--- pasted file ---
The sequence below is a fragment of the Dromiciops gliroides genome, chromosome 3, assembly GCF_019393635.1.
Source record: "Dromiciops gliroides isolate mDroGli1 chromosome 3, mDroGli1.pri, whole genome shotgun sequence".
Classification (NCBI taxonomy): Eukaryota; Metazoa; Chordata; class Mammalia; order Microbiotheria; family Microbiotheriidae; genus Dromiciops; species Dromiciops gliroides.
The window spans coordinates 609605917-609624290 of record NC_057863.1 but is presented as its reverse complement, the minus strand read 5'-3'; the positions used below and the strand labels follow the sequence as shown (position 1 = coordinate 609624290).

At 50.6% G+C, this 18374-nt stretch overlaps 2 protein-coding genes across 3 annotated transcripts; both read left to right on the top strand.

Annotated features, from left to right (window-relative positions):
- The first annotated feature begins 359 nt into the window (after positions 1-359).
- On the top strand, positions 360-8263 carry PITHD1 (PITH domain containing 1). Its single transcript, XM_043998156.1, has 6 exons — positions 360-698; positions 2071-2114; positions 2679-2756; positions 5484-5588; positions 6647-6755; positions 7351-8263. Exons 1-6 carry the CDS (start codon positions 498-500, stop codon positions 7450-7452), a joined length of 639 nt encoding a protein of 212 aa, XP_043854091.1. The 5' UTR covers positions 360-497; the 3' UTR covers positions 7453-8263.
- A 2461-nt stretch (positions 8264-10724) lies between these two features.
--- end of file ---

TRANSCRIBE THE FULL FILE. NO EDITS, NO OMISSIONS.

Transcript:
The sequence below is a fragment of the Dromiciops gliroides genome, chromosome 3, assembly GCF_019393635.1.
Source record: "Dromiciops gliroides isolate mDroGli1 chromosome 3, mDroGli1.pri, whole genome shotgun sequence".
Classification (NCBI taxonomy): Eukaryota; Metazoa; Chordata; class Mammalia; order Microbiotheria; family Microbiotheriidae; genus Dromiciops; species Dromiciops gliroides.
The window spans coordinates 609605917-609624290 of record NC_057863.1 but is presented as its reverse complement, the minus strand read 5'-3'; the positions used below and the strand labels follow the sequence as shown (position 1 = coordinate 609624290).

At 50.6% G+C, this 18374-nt stretch overlaps 2 protein-coding genes across 3 annotated transcripts; both read left to right on the top strand.

Annotated features, from left to right (window-relative positions):
- The first annotated feature begins 359 nt into the window (after positions 1-359).
- On the top strand, positions 360-8263 carry PITHD1 (PITH domain containing 1). Its single transcript, XM_043998156.1, has 6 exons — positions 360-698; positions 2071-2114; positions 2679-2756; positions 5484-5588; positions 6647-6755; positions 7351-8263. Exons 1-6 carry the CDS (start codon positions 498-500, stop codon positions 7450-7452), a joined length of 639 nt encoding a protein of 212 aa, XP_043854091.1. The 5' UTR covers positions 360-497; the 3' UTR covers positions 7453-8263.
- A 2461-nt stretch (positions 8264-10724) lies between these two features.